Divorce throws life plans off like no other event. It is an emotionally trying time not just for the parents, but especially for the children. Parents in North Carolina who have their children’s best interests in mind will want a custody arrangement that takes care of their emotional needs and supports their overall wellbeing.
No two situations are alike, but parents who wish to keep a connection to their children even if they do not have custody will want to reach a negotiated agreement on parenting time that reflects these goals. Having good communication with their ex also means resisting the temptation to bring up old hurts and resentments as both parties work toward creating a consistent and equitable visitation schedule.
Looking at a standard model visitation schedule
Consistency is key to a parenting plan that supports a child’s emotional stability, and routines are especially important for young children. This is why it is so important that parents maintain the schedule they have created and not keeping changing it. Events do happen, though, that can disrupt the best-laid plans. When this happens, both parents should try to keep communication open and have the flexibility to make a change when necessary.
A standard non-custodial visitation schedule will look like the following:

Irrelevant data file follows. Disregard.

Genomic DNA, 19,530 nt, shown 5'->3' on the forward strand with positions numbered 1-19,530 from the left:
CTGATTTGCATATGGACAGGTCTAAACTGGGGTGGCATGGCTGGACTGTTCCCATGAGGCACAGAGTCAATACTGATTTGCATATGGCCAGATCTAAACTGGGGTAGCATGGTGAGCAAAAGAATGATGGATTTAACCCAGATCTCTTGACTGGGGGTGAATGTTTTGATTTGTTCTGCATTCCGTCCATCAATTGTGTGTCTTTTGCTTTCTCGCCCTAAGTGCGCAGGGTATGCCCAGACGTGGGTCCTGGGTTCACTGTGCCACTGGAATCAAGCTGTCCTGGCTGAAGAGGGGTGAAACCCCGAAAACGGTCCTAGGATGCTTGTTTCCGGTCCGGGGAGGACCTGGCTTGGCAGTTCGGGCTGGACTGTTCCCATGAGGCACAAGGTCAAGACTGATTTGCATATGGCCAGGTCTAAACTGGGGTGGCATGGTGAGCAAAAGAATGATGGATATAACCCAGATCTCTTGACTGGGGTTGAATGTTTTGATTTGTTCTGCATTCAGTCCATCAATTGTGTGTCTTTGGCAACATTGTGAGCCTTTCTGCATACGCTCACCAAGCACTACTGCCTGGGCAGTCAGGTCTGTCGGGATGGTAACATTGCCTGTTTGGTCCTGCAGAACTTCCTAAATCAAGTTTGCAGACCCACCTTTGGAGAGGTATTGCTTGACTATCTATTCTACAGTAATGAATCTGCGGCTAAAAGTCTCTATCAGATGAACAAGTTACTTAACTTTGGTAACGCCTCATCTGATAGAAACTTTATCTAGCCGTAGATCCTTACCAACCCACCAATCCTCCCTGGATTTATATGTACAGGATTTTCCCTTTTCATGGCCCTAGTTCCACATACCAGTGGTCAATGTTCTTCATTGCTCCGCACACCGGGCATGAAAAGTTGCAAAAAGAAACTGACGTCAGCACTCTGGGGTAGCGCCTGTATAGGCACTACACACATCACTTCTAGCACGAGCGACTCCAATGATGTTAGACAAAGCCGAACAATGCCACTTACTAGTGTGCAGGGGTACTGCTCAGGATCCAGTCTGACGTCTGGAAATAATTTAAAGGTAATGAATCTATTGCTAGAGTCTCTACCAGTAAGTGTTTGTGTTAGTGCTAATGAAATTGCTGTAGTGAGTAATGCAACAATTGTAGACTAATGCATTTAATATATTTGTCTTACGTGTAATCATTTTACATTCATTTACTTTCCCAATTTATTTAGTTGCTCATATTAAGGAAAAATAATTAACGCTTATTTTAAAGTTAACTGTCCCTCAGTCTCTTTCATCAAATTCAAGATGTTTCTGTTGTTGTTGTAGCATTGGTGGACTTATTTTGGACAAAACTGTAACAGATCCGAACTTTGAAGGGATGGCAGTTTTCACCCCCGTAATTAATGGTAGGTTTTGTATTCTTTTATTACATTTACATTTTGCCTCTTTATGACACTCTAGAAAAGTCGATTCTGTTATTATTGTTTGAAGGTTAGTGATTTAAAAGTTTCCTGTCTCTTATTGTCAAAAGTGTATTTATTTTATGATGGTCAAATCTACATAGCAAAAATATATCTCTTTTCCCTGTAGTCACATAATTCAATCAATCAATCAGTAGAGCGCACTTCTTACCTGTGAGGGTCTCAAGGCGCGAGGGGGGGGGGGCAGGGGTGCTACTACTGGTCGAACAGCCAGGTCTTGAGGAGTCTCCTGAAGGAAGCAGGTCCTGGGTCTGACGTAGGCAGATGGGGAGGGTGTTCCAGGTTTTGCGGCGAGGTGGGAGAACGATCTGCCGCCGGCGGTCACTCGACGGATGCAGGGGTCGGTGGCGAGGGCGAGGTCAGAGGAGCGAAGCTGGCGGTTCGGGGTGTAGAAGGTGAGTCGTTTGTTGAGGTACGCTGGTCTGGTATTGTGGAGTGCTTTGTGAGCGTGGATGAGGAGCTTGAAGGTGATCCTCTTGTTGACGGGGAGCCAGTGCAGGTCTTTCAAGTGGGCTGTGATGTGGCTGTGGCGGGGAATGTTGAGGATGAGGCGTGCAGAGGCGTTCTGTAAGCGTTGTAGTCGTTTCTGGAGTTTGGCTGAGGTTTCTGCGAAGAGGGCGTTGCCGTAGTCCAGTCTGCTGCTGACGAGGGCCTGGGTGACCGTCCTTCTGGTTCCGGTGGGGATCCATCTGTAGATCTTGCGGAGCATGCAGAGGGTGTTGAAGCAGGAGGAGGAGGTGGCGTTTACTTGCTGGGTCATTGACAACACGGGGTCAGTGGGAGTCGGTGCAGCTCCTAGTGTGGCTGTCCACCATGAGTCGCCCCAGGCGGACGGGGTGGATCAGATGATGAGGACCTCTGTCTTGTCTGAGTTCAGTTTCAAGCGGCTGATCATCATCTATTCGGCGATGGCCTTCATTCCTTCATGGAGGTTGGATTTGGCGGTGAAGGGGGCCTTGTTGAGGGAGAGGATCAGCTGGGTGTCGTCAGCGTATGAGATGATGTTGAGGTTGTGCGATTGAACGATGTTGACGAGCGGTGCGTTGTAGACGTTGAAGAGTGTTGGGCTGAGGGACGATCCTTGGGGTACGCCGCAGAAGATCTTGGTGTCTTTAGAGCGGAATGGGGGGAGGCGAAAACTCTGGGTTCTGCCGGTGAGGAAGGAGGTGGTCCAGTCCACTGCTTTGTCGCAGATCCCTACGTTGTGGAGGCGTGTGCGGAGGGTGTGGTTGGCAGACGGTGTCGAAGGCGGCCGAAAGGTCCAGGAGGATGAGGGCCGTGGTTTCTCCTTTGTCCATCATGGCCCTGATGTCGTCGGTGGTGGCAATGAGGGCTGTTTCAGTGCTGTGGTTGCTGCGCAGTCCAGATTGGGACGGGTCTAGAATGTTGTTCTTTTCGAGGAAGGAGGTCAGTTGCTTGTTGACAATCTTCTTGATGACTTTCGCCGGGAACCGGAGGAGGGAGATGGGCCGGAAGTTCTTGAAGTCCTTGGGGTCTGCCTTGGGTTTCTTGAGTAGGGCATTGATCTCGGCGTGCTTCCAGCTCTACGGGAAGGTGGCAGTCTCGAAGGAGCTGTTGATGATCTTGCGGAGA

- Every other weekend overnight visits.
- Weekly overnights during the week.
- An extended visitation of two to six week, often during the summer.
- Negotiated holidays and birthdays.
Although the non-custodial parent may have scheduling challenges that require adjustments to this typical arrangement, it should not come at the expense of the child’s needs. For example, if they cannot consistency commit to the weekly overnighter, an extended weekend might be a good substitute. But these changes should prioritize the child’s needs.
The best interest of the child in North Carolina
Doing what is right for the child is not just a priority for the parents, it is also mandated by state law. In North Carolina, the court will determine the best custodial and visitation arrangement based on several factors:
- The child’s overall safety and current living arrangement.
- Each parent’s ability to care for the child or create a stable home environment.
- History of domestic violence
Some other factors that may influence a judge’s court order will include the child’s preference, if of age, as well as the distance the parents will live from each other.